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October 5th, 2009
11:18 AM ET

Too sick for comprehensive health insurance?

Randi Kaye
CNN AC360° correspondent

Forty-five-year-old Nancy Pessler is too sick to work full time. Instead, she has turned fighting her insurance company into a full-time job. Pessler, who lives in Cincinnati, Ohio, is one of so many Americans falling through the cracks in the health care debate.

She was diagnosed in 2003 with a rare disease known as "mixed connective tissue disease" which is combination of lupus, rheumatoid arthritis, and a few others all wrapped into one. Pessler wakes up every day feeling like she has the flu. "My immune system is in the tank," she told CNN. Because of this, she says, she's too fatigued to work full time. And that's why she finds herself in this predicament.

She's too sick to work full time, so she can't get full comprehensive health coverage from an employer. And she can't get an individual comprehensive health coverage either because of what insurance companies view as her "pre-existing condition." Pessler says she spends hours on the phone battling to get her bills paid, and she's going broke in the process. "First, you're on hold for about 20, 30 minutes. Then after you get off being on hold you get a representative ... they'll get back in touch with you or call another person or transfer you to another person ... it's quite an ordeal," says Pessler.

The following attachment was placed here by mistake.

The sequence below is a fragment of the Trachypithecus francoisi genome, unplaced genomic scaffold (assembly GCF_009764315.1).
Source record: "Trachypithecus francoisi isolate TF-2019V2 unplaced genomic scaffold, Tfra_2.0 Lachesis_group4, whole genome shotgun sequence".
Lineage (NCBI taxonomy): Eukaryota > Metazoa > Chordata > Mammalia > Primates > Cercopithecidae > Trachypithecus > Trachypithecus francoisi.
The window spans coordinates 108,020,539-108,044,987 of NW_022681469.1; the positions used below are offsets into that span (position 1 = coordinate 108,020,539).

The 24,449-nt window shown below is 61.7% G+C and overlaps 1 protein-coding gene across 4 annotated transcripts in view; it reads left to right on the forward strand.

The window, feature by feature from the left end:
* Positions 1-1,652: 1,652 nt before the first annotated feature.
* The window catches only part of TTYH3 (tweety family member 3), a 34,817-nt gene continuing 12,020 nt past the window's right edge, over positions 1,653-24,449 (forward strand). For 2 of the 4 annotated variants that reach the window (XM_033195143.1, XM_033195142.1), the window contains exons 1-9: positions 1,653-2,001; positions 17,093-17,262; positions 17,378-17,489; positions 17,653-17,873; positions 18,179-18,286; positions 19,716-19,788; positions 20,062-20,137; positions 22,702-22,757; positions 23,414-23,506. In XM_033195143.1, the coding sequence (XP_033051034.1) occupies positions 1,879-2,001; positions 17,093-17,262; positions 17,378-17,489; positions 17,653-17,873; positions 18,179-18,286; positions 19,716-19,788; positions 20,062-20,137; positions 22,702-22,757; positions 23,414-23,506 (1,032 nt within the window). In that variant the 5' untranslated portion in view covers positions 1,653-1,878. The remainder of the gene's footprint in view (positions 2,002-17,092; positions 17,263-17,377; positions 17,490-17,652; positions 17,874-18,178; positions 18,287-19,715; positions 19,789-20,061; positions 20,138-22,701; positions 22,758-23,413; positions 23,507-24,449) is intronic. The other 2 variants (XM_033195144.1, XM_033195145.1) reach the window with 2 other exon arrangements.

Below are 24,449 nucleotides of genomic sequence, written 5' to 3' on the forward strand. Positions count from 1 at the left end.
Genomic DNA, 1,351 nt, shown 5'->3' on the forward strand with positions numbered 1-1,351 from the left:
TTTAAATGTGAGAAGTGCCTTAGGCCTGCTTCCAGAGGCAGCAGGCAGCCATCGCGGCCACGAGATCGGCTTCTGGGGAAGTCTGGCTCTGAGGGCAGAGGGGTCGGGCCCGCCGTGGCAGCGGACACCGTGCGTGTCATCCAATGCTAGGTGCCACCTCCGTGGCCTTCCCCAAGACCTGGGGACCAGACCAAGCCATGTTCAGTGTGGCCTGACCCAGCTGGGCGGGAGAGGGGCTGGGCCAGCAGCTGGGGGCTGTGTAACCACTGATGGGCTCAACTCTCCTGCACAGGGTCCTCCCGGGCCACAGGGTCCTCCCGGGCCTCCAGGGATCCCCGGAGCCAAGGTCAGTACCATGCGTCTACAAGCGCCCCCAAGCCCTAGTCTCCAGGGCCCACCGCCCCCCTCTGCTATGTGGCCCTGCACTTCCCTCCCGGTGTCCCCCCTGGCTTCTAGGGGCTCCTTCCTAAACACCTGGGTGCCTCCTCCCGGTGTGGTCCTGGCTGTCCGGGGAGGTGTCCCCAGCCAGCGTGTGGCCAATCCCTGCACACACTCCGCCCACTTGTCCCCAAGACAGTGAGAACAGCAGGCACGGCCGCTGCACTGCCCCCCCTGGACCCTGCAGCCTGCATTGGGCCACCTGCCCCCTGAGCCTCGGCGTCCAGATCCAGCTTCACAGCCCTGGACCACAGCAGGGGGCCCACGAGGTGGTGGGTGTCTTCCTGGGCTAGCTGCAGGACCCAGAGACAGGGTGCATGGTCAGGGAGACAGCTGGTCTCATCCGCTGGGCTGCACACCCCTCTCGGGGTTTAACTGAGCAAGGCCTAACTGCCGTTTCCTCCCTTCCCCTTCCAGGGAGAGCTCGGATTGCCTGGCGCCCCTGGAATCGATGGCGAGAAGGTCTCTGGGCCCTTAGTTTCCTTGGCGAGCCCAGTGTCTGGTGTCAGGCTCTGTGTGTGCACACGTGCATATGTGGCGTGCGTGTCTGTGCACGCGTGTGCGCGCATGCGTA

Pessler had COBRA, the government plan that allows former employees to continue to pay for their previous employer's insurance out of their own pocket, with the same benefits, for 18 months. Once it ran out, she says her insurance company, Anthem Insurance, only offered her a plan which didn't cover anything related to her "pre-existing condition." She says, "I feel the system has failed me ... I've paid into Social Security, Medicare, disability. It leaves me hopeless. I feel like there's no solution for my situation."

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Filed under: 360° Radar • Health Care • Randi Kaye
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